Top 8 Tips for Creating a Modern Rustic Interior Design
Updated: Jul 19
One of the things we try to do at ShizenStyle is promote the balance of a modern rustic approach to lifestyle. It’s easy to fall into the trap of leaning too hard to one side or another, which is easy to do because the majority of design concepts out there are cookie-cutter follow along themes. There are many concrete examples of modern architecture or modern furniture, as well as rustic design and country living. However, when creating a modern-rustic combination you have to think a little bit more about how the various items will work together. So we have created a starter package of the Top 8 Tips for Creating a Modern Rustic Interior Design.
Natural Lighting – One of the major elements about interior design that often gets overlooked is the use of natural lighting. Recessed lighting and having dimmers on the light switches lets you control the amount of light in a room in a non-conspicuous way, which can be very useful at nighttime but can also become over used. The overly bright white walled art gallery look is not what we are going for. There is an old concept of the negative highlighting the positive. Without the dark there would be no light. You can create beautiful calming scenes even with a plain wall if you have enough windows, sliders, skylights etc. that let the light in.
At one of our restaurants in the city, SATO, we have a row of windows in the dining room that are frosted. This still lights up the whole room when the sun hits it, but we’ve blocked the view of the very close neighbor’s wall. There is also ivy growing up the sides of the glass outside so you can still get a silhouette of bright green coming in. If you are really interested in the concept of shadows and light we highly recommend reading “In Praise of Shadows” by Junichiro Tanizaki. It’s a little bit older but is still an influential book on the importance of shadows and creating an atmosphere.
Large Windows – Following on the natural lighting theme you should aim to have large windows to let in the light. The outside view also becomes part of the interior as it sets the mood. If you are in the city then you could possibly have the city lights or a close wall that you can landscape in front of it and light it up at night as well. If you have a nature view let that scene become part of the home décor.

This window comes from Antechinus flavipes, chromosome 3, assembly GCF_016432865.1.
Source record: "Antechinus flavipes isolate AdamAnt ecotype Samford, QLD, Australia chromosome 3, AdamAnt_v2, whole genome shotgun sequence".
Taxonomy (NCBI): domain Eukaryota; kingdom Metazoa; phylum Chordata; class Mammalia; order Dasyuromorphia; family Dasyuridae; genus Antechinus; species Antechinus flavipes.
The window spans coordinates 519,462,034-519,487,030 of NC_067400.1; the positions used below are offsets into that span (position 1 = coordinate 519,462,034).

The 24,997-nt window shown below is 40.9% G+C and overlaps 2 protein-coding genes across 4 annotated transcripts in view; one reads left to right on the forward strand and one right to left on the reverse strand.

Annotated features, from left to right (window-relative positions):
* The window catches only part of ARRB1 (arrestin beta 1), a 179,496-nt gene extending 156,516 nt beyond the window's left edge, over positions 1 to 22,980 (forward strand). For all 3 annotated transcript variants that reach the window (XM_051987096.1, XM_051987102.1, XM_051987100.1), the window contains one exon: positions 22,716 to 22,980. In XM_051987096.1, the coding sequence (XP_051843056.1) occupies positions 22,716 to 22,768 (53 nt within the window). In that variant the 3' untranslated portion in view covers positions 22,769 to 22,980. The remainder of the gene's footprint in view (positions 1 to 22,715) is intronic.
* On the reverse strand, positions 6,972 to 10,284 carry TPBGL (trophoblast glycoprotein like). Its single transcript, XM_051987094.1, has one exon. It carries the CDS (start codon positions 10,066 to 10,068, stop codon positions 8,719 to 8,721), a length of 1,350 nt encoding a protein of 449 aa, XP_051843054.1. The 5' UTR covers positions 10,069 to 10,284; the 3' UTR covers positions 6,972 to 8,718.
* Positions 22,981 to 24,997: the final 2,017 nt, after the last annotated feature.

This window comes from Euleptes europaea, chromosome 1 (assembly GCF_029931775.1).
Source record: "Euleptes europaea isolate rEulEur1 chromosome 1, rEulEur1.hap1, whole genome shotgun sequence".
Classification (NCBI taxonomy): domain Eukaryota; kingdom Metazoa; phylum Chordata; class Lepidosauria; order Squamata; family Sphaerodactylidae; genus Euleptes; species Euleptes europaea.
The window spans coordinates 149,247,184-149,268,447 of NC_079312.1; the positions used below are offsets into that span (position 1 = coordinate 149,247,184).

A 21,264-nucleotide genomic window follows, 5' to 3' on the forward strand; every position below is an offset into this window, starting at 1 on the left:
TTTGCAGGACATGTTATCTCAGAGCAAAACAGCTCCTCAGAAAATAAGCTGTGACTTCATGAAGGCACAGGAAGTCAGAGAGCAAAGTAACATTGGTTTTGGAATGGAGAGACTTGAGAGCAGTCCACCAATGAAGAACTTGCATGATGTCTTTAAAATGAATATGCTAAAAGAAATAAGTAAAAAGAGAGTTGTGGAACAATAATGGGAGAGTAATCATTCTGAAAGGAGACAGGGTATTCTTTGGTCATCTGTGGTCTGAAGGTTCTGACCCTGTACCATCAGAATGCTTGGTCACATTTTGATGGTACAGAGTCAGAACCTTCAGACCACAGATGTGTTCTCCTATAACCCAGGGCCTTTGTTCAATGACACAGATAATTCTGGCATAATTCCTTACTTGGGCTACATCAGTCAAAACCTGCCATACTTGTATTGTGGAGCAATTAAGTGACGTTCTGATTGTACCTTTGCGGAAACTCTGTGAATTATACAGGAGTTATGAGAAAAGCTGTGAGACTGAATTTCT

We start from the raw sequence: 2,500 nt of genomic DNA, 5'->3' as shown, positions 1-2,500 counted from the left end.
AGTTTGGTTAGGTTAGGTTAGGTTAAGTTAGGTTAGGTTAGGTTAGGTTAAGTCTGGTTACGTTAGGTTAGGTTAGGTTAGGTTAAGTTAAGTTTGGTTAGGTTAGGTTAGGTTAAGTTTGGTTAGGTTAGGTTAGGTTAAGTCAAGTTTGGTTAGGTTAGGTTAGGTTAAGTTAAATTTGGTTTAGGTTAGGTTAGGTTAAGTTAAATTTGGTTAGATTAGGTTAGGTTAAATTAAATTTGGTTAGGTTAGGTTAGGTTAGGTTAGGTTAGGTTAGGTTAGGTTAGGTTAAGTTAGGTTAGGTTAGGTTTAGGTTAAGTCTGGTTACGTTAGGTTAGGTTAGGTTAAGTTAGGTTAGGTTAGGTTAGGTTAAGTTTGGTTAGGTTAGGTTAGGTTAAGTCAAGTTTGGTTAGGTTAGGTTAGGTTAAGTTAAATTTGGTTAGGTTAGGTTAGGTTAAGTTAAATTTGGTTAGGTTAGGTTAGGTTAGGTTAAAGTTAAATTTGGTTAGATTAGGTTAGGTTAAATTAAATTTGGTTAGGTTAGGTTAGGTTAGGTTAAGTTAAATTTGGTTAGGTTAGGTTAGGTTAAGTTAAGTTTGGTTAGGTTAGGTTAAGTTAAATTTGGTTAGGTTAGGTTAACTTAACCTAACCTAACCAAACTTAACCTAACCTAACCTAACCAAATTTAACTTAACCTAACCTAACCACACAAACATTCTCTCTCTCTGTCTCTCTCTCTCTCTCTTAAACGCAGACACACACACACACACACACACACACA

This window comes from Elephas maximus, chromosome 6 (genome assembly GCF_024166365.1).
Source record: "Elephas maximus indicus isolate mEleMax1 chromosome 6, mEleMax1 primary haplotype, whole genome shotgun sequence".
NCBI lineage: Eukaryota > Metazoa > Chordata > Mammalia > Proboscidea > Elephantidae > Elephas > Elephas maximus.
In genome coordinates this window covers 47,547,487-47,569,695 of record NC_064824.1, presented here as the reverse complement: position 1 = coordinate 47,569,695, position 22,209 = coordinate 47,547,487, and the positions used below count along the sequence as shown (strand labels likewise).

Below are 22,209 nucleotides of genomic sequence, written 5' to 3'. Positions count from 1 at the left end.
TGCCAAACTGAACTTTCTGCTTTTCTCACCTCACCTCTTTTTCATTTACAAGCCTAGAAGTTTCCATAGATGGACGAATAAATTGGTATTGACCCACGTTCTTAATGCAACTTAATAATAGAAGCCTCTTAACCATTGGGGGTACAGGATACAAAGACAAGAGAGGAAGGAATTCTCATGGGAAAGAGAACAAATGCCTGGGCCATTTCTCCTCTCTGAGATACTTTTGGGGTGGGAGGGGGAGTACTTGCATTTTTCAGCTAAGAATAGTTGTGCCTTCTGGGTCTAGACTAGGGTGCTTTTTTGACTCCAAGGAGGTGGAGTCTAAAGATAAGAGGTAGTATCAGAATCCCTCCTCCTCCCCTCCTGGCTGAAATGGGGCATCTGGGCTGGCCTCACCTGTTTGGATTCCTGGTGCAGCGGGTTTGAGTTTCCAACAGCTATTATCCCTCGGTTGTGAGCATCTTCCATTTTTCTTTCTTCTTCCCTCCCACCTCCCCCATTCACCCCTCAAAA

The quality of glass and insulation is light years away from where we were even 20 years ago. I’m in a colder area and you are starting to even see triple pained glass. Design wise a large 4’ x 8’ picture window with no screens really brings the outside in. If possible, replace a choppy window with numerous grids (muntins) as these only distract you from having a clear view and clean, uncluttered modern look.
Functional Minimalism – Japanese aesthetics tend to take minimalism to an extreme that frankly doesn’t allow modern day life to co-exist very well. The underlying theme is what is called “Ma (間),” or the space between objects. It is an appreciation of the negative space, instead of highlighting an object. This is a wonderful idea that we should keep in mind, but I know that I’ve visited many Japanese homes and it can tend to feel a bit sterile if there are no objects of personal significance around. You don’t want to clutter the place with too many things or try to display too many items at one time, but your personality should come through as well.
Natural Colors – Natural colors make for a great backdrop on your walls. Earth tones tend to create a calming atmosphere as well solid color walls. You can have a bold accent color with trim etc. that can work really well if the base wall color is somewhat muted.